Parliamentary Speeches

Committee of Supply Debate 2024 on “United and Secure – Safeguarding Singapore’s Future” by Mr K Shanmugam, Minister for Home Affairs and Minister for Law

Published: 29 February 2024

1. Madam Deputy Chairman, 

2. MHA’s budget has grown over the years and that has allowed us to build up the Home Team’s capabilities, so that we can deal with the security challenges more effectively. I thank members who have spoken up, raised a number of questions. 

3. We have many challenges, and those challenges evolve.  I will touch on three issues:

(a) The Scam situation in Singapore;

(b) Drug abuse amongst youths, especially cannabis; and

(c) the Resourcing of the Home Team. 

4. And my fellow officer holders will deal with the other points raised by MPs.

Safety and Security Situation, Scams

5. In terms of overall safety and security: Singapore continues to rank well in international assessments. 

6. In the World Justice Project Rule of Law Index 2023, we were ranked one of the top three countries in the ‘Order and Security’ category for the 7th time in a row. 

7. Our physical crime and drug situation has remained relatively stable, and under control. 

8. However, similar to 2022, scams were the main driver of crime in 2023. There were more than 46,000 reported scam cases, which is a nearly 50% increase from 2022. And the total amount lost to scams was more than $650 million.

9. Several MPs have asked about the Ministry’s efforts to combat scams. We face two major challenges in this.

10. First: the speed and convenience of online transactions. Scammers can: 

(a) reach out to potential victims easily, 

(b) move stolen funds quickly, and

(c) hide behind the anonymity of the internet.  

11. And the second major challenge, is that most scammers operate from overseas, beyond our jurisdiction. 

12. So once the monies leave Singapore, it is very difficult, if at all possible, to recover them. 

13. The most effective way to tackle scams, is really to prevent them from taking place at all. 

14. In this regard, the Government works with stakeholders to strengthen our communications and banking channels, our digital systems, and our online platforms. 

15. For instance: 

(a) Telcos now block likely scam calls and SMSes from reaching victims in Singapore.

(b) Banks have introduced new banking features to secure monies in bank accounts, such as the “Kill Switch” and the “Money Lock”.

(c) Government agencies and banks have upgraded our e-services, to protect users from malware scams.

16. MHA is also progressively operationalising the Online Criminal Harms Act, or OCHA. OCHA will allow the Government to require designated online platforms to put in place stronger safeguards against scams and other criminal activities.

17. Prevention is one limb. We have also strengthened what we can do, post-incident.  

18. The Police Anti-Scam Command or ASCom works with more than 100 partners, including financial institutions and online platforms, to combat scams. 

19. Staff from financial institutions are co-located with the ASCom. That allows us to trace and freeze funds, and trace and freeze accounts quickly, before they are gone.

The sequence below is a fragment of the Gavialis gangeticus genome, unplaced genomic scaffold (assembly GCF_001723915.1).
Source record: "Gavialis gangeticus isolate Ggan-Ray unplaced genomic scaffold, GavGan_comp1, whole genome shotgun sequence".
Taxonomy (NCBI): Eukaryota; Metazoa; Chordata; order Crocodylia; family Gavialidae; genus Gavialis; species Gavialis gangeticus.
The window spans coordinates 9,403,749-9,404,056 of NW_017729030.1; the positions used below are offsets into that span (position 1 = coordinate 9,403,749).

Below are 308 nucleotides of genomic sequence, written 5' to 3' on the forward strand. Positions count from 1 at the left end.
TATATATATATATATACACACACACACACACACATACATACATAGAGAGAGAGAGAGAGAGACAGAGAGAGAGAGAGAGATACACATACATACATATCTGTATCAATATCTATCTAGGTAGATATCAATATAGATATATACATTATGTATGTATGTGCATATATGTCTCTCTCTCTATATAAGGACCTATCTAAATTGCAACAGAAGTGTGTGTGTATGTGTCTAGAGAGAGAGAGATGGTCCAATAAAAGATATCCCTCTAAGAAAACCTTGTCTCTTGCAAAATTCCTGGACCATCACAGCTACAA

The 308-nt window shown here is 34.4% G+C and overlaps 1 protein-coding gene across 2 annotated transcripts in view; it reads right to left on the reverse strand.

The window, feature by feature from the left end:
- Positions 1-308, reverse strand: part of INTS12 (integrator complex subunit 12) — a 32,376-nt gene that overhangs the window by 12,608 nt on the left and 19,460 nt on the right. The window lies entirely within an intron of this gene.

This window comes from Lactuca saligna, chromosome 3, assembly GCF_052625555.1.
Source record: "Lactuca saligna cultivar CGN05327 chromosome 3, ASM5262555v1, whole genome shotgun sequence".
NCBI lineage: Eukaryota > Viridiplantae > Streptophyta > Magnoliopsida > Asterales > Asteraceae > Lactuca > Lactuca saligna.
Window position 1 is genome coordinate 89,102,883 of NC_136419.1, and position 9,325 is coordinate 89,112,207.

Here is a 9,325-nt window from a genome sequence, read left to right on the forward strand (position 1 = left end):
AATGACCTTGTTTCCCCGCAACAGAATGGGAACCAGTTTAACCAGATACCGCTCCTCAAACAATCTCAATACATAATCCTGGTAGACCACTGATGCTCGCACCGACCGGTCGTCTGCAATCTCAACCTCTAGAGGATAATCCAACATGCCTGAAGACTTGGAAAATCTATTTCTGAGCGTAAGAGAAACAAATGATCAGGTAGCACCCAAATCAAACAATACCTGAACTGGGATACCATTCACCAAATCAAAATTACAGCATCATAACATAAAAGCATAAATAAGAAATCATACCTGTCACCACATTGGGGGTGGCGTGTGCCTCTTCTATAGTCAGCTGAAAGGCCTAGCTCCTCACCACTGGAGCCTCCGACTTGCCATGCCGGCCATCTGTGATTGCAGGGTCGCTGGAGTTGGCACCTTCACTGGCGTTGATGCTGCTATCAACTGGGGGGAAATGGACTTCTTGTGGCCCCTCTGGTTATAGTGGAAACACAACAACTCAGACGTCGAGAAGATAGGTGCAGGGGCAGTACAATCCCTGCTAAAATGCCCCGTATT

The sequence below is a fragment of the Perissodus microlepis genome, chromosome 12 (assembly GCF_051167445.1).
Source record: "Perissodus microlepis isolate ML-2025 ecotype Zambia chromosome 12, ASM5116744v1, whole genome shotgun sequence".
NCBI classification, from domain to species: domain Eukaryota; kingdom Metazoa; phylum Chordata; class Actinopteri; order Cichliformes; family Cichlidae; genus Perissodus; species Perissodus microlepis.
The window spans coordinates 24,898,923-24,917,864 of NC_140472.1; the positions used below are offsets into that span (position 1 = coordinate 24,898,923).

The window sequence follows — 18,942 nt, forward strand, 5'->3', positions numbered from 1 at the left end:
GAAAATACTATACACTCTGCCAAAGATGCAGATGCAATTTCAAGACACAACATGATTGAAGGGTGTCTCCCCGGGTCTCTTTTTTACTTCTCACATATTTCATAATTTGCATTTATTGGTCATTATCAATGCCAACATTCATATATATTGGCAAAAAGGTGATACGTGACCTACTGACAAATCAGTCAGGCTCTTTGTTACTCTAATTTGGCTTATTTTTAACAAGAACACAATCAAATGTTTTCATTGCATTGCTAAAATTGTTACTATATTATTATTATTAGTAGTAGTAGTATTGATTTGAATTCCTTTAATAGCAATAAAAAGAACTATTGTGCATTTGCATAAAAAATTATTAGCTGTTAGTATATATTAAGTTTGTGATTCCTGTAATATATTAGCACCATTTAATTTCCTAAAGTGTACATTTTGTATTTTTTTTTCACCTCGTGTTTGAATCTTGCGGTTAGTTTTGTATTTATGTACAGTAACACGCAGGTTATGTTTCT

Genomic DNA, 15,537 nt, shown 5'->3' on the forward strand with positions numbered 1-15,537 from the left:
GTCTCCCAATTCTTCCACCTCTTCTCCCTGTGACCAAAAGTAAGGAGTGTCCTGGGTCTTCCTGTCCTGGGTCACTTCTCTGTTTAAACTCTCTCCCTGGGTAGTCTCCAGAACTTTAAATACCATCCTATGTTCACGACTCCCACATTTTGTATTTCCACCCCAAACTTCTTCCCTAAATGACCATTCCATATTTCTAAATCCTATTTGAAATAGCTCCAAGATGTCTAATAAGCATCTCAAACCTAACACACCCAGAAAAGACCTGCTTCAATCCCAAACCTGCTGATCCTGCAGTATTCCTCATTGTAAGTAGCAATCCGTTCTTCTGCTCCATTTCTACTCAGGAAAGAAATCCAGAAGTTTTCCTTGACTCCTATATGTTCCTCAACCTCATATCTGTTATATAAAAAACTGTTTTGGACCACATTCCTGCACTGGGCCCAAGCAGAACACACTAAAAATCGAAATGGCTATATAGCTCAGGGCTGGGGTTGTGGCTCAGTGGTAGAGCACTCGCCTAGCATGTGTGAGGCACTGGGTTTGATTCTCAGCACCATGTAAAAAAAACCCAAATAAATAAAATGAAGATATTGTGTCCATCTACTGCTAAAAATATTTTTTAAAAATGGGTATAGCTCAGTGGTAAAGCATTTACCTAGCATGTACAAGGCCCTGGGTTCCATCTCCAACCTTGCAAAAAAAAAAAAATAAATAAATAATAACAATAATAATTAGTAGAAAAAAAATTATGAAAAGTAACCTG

20. Last year, we also amended the CDSA, which is the Corruption, Drug Trafficking, and other Serious Crimes (Confiscation of Benefits) Act, and the CMA, which is the Computer Misuse Act, to make it easier to punish money mules and those who abuse Singpass. 

21. MHA will also be introducing new laws next month to punish the abuse of local SIM cards for scams.

22. The Government has done what it can do, it continues to explore other measures, to protect the public from scams. But there is a limit to what we can do. 

23. There isn’t a single magic bullet, an ironclad shield against scams, unless we roll back digitalisation – which means: no more internet shopping, no smart phones and social media, no internet banking - and that is obviously not possible. 

24. The key line of defence, the critical line of defence, has got to be every individual, who has to guard himself or herself, or friends, families from scams. And together with all the other efforts by the Government, banks, and other partners, it may be possible to put up a better barrier. 

25. The Government has also been conducting extensive public awareness campaigns.  MOS Sun Xueling will elaborate that in her speech. 


26. Next, on drugs. 

27. In the last decade, there has been an increase in the global push to decriminalise and legalise drugs consumption. A number of MPs spoke about it. 

28. I will be delivering a Ministerial Statement later this year, where I will speak in more detail on the drug situation around the world and our approach.

29. Today, I will focus on our response to the youth drug problem. MOS Faishal will be elaborating on our other measures to combat drugs. 

IMC on Drug Prevention for Youths

30. Dr Tan Wu Meng, Mr Christopher de Souza, Mr Syed Harun, Mr Keith Chua, Mr Derrick Goh, as well as Assoc Prof Razwana Begum have raised concerns about the rising number of young drug abusers. They asked about our plans to deal this problem. 

31. Our drug situation remains generally under control. But in 2023, there was an 18% increase in the number of new drug abusers arrested in Singapore, and more than half of them were under the age of 30. The youngest were 14-year-olds.

32. And just earlier this month, three Singaporean girls, aged 13 and 14, were arrested for taking drugs.